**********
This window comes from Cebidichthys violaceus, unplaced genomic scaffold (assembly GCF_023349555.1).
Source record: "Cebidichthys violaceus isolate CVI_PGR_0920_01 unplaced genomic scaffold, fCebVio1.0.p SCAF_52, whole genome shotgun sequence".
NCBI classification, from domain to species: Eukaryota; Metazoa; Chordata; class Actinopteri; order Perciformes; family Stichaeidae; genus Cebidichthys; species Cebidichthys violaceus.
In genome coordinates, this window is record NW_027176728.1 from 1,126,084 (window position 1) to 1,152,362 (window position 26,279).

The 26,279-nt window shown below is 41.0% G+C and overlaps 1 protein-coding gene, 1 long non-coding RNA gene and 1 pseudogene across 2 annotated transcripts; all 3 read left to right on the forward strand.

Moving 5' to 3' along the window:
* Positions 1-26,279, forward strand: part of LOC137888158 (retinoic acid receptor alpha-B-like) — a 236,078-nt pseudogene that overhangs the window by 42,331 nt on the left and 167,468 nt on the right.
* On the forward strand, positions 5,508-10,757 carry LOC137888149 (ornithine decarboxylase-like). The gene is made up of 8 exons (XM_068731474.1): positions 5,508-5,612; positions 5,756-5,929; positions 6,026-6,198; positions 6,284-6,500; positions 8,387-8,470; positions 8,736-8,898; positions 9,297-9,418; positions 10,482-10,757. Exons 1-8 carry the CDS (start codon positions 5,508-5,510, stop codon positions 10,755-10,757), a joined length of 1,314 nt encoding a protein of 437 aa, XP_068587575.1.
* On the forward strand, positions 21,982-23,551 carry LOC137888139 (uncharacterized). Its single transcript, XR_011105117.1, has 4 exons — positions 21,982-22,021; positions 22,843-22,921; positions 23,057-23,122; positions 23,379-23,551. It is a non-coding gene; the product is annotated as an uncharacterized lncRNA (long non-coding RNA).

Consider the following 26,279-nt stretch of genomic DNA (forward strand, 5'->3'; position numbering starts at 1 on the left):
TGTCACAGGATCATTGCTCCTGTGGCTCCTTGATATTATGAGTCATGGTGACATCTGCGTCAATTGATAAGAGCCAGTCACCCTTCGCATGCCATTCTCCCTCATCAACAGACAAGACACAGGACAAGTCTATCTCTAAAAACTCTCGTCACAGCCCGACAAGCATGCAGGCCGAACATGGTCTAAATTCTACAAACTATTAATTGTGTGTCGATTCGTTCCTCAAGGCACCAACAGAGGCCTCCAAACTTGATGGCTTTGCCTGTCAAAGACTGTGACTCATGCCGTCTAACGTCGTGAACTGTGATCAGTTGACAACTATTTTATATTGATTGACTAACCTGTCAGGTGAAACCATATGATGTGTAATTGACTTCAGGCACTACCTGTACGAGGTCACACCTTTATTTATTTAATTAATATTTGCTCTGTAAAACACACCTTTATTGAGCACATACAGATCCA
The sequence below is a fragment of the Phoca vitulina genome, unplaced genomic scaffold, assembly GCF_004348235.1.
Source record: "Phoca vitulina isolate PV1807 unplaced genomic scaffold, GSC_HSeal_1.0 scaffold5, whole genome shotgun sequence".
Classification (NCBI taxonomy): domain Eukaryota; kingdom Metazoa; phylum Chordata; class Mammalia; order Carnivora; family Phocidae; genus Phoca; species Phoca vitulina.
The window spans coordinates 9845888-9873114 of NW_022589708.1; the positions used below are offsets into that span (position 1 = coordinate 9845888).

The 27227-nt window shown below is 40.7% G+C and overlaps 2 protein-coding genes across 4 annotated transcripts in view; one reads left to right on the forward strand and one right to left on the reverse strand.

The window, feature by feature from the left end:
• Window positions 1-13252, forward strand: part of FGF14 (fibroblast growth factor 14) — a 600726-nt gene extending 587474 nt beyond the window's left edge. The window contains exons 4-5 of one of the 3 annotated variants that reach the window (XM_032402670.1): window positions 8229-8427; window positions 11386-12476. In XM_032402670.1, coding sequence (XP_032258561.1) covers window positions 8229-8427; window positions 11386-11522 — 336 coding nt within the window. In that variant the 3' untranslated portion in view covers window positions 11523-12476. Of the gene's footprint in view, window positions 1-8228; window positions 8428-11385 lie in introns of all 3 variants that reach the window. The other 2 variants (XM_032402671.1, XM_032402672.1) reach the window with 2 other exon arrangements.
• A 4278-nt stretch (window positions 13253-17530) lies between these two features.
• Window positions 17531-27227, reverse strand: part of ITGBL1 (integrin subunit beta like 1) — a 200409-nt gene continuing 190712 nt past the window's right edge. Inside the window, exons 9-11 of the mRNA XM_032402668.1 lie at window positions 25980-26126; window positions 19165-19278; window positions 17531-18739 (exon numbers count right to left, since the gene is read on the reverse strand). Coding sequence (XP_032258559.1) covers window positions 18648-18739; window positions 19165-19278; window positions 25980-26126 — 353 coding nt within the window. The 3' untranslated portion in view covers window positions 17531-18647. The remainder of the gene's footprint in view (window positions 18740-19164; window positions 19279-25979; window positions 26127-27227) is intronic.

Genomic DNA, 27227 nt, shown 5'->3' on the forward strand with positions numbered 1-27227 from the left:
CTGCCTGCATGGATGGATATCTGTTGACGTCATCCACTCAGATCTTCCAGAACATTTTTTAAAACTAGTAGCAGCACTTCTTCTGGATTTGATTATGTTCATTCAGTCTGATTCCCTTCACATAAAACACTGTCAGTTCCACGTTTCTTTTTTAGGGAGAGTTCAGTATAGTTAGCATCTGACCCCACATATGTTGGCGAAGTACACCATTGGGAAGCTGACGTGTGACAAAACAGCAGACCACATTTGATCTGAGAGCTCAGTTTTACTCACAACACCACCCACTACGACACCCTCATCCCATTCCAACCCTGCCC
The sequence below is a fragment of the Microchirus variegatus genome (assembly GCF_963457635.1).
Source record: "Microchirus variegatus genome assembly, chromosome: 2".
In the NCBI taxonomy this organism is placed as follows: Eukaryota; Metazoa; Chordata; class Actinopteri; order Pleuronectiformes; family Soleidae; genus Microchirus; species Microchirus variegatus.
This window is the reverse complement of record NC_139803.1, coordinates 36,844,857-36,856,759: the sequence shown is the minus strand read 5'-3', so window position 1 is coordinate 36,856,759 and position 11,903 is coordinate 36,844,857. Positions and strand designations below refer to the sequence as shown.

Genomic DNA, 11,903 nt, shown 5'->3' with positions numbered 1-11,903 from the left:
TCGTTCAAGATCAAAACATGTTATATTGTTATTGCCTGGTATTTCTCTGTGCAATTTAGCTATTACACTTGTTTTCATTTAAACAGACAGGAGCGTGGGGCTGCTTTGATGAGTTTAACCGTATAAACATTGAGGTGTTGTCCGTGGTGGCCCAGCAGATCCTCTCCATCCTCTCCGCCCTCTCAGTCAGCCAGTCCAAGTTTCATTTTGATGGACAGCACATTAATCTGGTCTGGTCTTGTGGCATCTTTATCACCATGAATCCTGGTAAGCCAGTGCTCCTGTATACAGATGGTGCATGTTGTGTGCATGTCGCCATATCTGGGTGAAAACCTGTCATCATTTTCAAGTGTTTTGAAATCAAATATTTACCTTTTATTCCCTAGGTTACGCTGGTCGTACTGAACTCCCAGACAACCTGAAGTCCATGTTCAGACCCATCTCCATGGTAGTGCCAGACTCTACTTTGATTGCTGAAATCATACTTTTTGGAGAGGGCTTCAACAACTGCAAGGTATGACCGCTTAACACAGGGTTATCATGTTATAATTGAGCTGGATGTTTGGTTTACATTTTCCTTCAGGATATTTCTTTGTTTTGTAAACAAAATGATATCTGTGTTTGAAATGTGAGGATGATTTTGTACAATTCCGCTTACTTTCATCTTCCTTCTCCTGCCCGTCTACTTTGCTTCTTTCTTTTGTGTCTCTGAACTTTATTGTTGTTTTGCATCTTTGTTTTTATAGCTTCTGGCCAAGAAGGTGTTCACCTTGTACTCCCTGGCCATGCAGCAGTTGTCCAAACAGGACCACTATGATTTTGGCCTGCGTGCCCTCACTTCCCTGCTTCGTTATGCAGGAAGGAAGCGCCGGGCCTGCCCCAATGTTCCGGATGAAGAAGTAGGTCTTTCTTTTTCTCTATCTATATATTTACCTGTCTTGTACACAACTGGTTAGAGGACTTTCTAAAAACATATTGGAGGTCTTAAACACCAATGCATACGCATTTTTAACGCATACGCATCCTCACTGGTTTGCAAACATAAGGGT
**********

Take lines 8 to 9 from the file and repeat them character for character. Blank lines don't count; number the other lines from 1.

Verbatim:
* On the forward strand, positions 5,508-10,757 carry LOC137888149 (ornithine decarboxylase-like). The gene is made up of 8 exons (XM_068731474.1): positions 5,508-5,612; positions 5,756-5,929; positions 6,026-6,198; positions 6,284-6,500; positions 8,387-8,470; positions 8,736-8,898; positions 9,297-9,418; positions 10,482-10,757. Exons 1-8 carry the CDS (start codon positions 5,508-5,510, stop codon positions 10,755-10,757), a joined length of 1,314 nt encoding a protein of 437 aa, XP_068587575.1.
* On the forward strand, positions 21,982-23,551 carry LOC137888139 (uncharacterized). Its single transcript, XR_011105117.1, has 4 exons — positions 21,982-22,021; positions 22,843-22,921; positions 23,057-23,122; positions 23,379-23,551. It is a non-coding gene; the product is annotated as an uncharacterized lncRNA (long non-coding RNA).